Tuesday, August 01, 2006

Sholes discovered that many English words contained combinations of letters next to each other in the alphabet. ... His solution was as simple as it was ingenious: move common letter-pairs away from each other. He went about the task in a scientific way. He got the educator Amos Densmore (his sponsor's brother) to prepare a frequency study of letter-pairs in the English language. He then used the study to split up as many common letter-combinations as he could and scatter them across his keyboard. When he was finished, the result was the alphabet soup that is the QWERTY keyboard. -- Torbjörn Lundmark: Quirky QWERTY, University of New South Wales Press, Sydney (2002).

Wrong. The most common letter-pair in English words is "th", which is placed adjacently in the QWERTY keyboard. The second is "er" + "re", also placed in the neighborhood of one another. They never stay away in the QWERTY keyboard. Mr. Lundmark's story does not tell the truth of QWERTY.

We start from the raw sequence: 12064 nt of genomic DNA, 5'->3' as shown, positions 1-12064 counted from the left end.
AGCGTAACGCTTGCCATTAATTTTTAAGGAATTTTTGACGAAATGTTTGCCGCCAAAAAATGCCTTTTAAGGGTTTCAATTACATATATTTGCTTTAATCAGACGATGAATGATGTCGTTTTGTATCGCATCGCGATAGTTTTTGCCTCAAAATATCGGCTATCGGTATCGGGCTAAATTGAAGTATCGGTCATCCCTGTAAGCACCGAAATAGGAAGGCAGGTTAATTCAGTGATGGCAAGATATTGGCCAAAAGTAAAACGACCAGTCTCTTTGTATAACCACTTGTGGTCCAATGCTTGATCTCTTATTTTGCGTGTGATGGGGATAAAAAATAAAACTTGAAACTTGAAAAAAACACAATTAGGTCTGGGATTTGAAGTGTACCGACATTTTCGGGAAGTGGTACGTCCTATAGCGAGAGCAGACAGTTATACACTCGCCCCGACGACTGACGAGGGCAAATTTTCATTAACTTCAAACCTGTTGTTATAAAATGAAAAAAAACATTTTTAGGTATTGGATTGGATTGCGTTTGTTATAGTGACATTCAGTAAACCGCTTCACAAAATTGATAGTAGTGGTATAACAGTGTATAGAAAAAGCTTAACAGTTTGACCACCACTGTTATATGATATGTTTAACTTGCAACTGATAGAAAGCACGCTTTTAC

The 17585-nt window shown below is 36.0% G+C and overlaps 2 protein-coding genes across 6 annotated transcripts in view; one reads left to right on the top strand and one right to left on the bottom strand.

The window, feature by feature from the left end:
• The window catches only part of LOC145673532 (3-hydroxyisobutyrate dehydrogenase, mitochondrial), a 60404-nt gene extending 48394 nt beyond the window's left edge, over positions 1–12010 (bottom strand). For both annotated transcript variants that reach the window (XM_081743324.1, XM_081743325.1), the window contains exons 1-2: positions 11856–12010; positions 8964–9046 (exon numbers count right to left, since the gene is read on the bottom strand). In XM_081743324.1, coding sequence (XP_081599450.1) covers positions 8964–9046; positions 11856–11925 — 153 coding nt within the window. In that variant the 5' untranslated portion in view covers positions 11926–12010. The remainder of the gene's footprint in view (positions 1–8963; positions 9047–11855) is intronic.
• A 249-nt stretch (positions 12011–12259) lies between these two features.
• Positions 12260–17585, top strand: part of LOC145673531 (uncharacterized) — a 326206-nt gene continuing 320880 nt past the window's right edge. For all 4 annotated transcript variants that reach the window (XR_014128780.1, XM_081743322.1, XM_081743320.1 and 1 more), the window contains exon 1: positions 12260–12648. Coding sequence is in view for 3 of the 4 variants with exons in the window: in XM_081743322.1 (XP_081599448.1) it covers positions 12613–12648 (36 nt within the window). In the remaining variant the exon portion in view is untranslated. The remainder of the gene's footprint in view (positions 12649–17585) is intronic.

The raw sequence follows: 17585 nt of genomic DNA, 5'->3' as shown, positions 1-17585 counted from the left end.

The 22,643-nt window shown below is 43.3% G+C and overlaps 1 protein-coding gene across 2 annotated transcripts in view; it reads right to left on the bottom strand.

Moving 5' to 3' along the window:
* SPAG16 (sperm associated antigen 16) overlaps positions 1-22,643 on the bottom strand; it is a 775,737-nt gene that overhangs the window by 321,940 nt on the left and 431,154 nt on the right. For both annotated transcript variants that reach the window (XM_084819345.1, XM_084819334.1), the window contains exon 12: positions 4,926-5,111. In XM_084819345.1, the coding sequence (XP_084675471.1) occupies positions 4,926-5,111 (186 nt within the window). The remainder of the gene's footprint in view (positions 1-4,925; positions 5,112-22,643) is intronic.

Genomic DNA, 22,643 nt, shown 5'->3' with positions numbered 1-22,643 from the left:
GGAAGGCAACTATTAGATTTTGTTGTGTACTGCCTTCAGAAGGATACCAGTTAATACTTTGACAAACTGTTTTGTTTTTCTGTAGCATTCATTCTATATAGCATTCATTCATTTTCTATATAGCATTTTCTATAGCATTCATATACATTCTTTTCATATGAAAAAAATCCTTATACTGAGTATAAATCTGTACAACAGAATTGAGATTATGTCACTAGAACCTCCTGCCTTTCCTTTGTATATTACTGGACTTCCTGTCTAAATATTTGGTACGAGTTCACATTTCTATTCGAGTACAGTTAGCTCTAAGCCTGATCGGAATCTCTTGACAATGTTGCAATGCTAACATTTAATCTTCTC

Additionally, Mr. Amos Densmore was not an educator at that time in 1860's. He was then a proprietor of Densmore Oil Company at Meadville, Pennsylvania, which manufactured train cars for transporting petroleum (cf. U. S. Patent No.53794).


Blogger Earth said...

Hi Koichi. Lundmark and other histories mislead. In Scholes' original design, the top row read QWE.TY - the R key was placed on the bottom row. This achieved the separation common letter pairs. However after the design left his hands, Remington transposed the R and period keys, leaving QWERTY as we know it.

E and R jamming is a real problem on my typewriter. T and H don't jam because the keys are on different rows and the typebars distance 4.

Monday, November 26, 2012 8:12:00 PM  
Blogger Koichi Yasuoka said...

Hello, Matt. Do you mean "the typebars" on the very early upstrike typewriters? Anyway, about the placing of typebars, please read my paper "On the Prehistory of QWERTY" (ZINBUN, No.42 (March 2011), pp.161-174).

Wednesday, December 05, 2012 4:52:00 PM  

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